Hereditary

In these film reviews, I take the format of what I knew going into the movie, and what I thought coming out of it…as simple as that.

Warning: Possible Spoilers.

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Before: 

One of the more talked about horror movies of 2018, Hereditary has received wide ranging reviews so far: from those claiming it to be ‘the scariest film since The Exorcist’, to those saying it’s ‘boring’, or even ‘a waste of time’

I know that it starts Toni Collette and Gabriel Byrne, both of whom I have a lot of time for, and that it features a child performance that seems to have been getting good reviews.

I know it’s directed by Ari Aster, but I don’t know any of his other work – I believe this is his debut feature.

I think that it centres around a family in the aftermath of a death in the family and the growing creepiness as they try to come to terms with it. For some reason in my head I’ve got spooky children, and know something about a replica model of some sort. I’m not expecting SAW levels of gore, and I’m hoping it is a move away from musical doorknobs and jump-scares to a more atmospheric, moody chiller.

After:  

Well, I think I knew enough about the movie to be correct in my expectations: there was indeed a family death, coming to terms, spooky child and indeed models.

The movie starts with a slow pan in on a home: it’s a kind of Beetlejuice in reverse – albeit in today’s advanced technology with less join. And I think that’s probably where the comparisons to Tim Burton’s movie would end. There are some comparisons to other movies: if I were to describe it as a cocktail I’d probably go 2 parts Ordinary People, 1 part Exorcist, 1 part Wicker Man with a smidgen of Wicker Man

I can also see why the film was divisive for audiences: it’s long for a horror movie – around 2 hours 10 mins, and there’s a lot of deliberate, if not slow, pacing throughout many scenes within. There’s neither the excessive gore to satisfy the slasher crowd, or the restrain to sit comfortably with the more ‘cerebral’ crowd.

What there is, is good performances from all leads – Toni Collette, as the grieving mother, and Alex Wolff as the guilt-stricken, unraveling son. Gabriel Byrne gets a bit of a thankless role as the stoic father trying to keep things together, and Milly Shapiro has rightly been getting a whole heap of praise as their 13 year old ‘troubled’ daughter.

There’s also some very accomplished writing and directing going on – at times looking more like a ’70’s (filmed or set) family drama (the aforementioned Ordinary People springs to mind, as does Ang Lee’s The Ice Storm) than a modern day horror film.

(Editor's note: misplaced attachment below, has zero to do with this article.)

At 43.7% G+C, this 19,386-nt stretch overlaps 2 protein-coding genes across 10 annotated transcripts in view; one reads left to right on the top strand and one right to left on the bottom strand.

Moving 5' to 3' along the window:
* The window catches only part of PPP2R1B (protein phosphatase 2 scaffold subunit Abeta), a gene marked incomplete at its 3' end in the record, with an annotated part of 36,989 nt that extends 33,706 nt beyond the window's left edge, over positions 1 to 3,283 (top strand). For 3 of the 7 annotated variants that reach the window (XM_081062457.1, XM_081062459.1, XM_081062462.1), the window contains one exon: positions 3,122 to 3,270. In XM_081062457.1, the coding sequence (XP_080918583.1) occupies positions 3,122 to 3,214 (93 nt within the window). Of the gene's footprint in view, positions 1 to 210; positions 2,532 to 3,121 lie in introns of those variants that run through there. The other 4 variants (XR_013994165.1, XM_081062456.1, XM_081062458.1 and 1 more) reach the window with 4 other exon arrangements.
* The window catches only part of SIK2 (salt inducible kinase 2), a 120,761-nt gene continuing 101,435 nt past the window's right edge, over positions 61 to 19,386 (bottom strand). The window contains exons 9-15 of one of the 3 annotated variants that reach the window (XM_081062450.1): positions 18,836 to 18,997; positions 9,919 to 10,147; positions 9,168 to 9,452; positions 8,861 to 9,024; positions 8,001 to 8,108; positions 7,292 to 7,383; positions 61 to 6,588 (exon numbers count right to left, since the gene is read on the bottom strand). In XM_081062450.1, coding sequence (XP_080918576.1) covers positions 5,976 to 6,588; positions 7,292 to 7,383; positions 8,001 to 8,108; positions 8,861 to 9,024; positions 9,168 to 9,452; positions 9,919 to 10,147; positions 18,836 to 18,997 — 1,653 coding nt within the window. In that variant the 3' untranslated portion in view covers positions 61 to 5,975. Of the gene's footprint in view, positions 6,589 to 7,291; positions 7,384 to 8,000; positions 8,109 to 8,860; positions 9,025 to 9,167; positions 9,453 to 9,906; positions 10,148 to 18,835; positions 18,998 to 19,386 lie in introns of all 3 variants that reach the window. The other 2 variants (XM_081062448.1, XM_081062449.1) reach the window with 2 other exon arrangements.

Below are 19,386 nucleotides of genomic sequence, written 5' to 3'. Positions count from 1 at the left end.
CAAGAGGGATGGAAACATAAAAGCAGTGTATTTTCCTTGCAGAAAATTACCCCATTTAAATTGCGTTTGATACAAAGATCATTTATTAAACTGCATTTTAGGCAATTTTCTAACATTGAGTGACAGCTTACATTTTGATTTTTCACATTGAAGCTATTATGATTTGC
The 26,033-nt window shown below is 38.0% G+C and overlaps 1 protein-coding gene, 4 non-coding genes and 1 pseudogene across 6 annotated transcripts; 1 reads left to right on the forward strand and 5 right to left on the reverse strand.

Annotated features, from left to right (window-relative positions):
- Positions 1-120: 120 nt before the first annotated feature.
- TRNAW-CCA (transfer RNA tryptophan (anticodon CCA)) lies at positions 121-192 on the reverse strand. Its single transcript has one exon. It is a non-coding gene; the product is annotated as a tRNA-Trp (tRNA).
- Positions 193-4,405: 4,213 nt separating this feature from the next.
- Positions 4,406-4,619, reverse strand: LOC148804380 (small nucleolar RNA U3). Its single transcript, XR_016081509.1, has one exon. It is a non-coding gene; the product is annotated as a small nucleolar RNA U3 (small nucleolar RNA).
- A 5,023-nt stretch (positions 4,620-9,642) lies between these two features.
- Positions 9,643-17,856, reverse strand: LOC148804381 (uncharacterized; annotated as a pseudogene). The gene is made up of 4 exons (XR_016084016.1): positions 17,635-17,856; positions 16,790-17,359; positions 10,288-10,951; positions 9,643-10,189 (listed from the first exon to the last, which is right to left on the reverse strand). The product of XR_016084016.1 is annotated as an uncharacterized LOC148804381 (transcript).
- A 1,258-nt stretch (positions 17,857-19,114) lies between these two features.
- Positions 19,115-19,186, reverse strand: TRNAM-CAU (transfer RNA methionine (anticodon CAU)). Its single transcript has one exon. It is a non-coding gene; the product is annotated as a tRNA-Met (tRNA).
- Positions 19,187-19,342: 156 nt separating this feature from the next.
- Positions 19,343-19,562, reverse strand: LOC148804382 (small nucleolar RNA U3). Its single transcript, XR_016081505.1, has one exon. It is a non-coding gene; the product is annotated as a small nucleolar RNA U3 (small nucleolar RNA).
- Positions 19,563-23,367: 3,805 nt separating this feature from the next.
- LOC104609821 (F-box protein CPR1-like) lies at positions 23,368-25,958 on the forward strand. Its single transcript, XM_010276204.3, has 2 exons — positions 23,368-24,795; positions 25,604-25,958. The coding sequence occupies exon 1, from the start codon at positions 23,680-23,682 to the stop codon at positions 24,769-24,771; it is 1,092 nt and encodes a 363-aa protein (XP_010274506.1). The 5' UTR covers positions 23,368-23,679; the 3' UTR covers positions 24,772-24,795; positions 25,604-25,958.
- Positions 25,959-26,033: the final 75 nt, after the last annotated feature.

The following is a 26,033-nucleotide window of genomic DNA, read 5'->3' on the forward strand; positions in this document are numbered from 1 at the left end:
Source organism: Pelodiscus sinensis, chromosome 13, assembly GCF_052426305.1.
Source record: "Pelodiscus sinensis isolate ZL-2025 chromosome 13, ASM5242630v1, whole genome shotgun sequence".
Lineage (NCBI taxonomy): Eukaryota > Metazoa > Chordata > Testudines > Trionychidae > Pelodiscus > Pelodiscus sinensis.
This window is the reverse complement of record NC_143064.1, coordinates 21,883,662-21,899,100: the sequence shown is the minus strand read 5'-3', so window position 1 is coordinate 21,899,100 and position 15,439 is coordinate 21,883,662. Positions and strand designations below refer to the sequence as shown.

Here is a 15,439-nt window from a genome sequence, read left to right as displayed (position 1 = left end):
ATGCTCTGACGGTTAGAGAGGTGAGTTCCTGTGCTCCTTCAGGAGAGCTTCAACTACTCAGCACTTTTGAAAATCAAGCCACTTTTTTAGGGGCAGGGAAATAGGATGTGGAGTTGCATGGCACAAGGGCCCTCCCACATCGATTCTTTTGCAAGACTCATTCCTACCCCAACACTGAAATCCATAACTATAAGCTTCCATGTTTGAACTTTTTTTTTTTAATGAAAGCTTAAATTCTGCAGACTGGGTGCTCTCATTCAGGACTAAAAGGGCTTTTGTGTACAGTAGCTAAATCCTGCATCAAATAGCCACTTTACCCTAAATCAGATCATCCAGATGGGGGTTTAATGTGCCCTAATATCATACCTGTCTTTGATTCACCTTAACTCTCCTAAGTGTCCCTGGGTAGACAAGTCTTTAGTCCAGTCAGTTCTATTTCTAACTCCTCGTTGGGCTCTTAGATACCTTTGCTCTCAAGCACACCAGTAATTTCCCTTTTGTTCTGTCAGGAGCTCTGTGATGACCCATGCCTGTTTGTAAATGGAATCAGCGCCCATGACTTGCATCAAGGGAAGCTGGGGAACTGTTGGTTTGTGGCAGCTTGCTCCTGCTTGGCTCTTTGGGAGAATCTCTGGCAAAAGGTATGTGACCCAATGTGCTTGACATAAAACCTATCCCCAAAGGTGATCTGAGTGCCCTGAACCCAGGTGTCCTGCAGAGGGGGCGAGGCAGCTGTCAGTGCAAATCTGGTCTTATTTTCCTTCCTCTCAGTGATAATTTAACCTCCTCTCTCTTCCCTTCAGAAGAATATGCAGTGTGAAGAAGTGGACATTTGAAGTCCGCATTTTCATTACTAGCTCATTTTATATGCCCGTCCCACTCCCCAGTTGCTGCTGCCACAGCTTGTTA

It’s unfair to say the movie is slow, full stop – it’s not: and there’s a key plot moment early on in the piece that the rest of the film depends on – a surprising, shocking moment which is both a jump shot and much more: it’s there for a reason and it works. It’s after that where scenes drag. In many cases that may sound like a pejorative term, here it’s not meant to be. It drags for the right reasons: the surreal out-of-place feeling the characters are trying to work their way through are done well as they wander around in their own individual hazes.

Where the movie worked best for me was the family drama – the handling of grief, of guilt and of helplessness – you could almost edit out the ‘scary’ moments and be left with an effective horror film of an altogether different kind.

The ‘intended horror’? Eh…not quite so much. There are some creepy set-pieces: effective use of the props, and playing around with the miniaturized set ideas, and the director certainly has a fondness of placing creeping terror in the blurred background of a lot of shots, but there are a number of jump-scares, either via FX or practical shots and those didn’t really do so much for me.

What I did like was the minimization of  disbelief of characters’ actions: there’s one scene in particular where Toni Collette’s character has seen something which she asks her disbelieving husband to go and investigate: I almost groaned as I waited for him to come back to say ‘there’s nothing there’, but no, the director doesn’t mess around with that. It’s there alright.

The ending, I understand, has come in for very mixed views and again I can understand why: there are similarities to Ben Wheatley’s 2011 movie Kill List Hereditary lays out the ground work more effectively and ‘earns’ it more, but it still felt to be a little bit of a different movie.

Is Hereditary a stunningly original piece? Well, it’s quite stunning at time, but I don’t think in any fairness it could be described as ‘original’. What is ‘original’ is for a non-gory horror movie with a $10 million budget (so not the @ $1 million – $1.5 million of the likes of Saw, Insidious etc etc), with decent actors in it was able to make more than $80 million (granted, not everyone afterwards was happy about having paid out their cinema money ticket…)

Is it scary? Well yes – but for me not in the areas it was meant to be. The horrors to be found were in the family drama, not the FX.

Was it worth seeing? Sure, and I’m glad I saw it before I knew too much about it, although afterwards, I feel as if I knew a lot about it from a lot of other movies.

 

 

 

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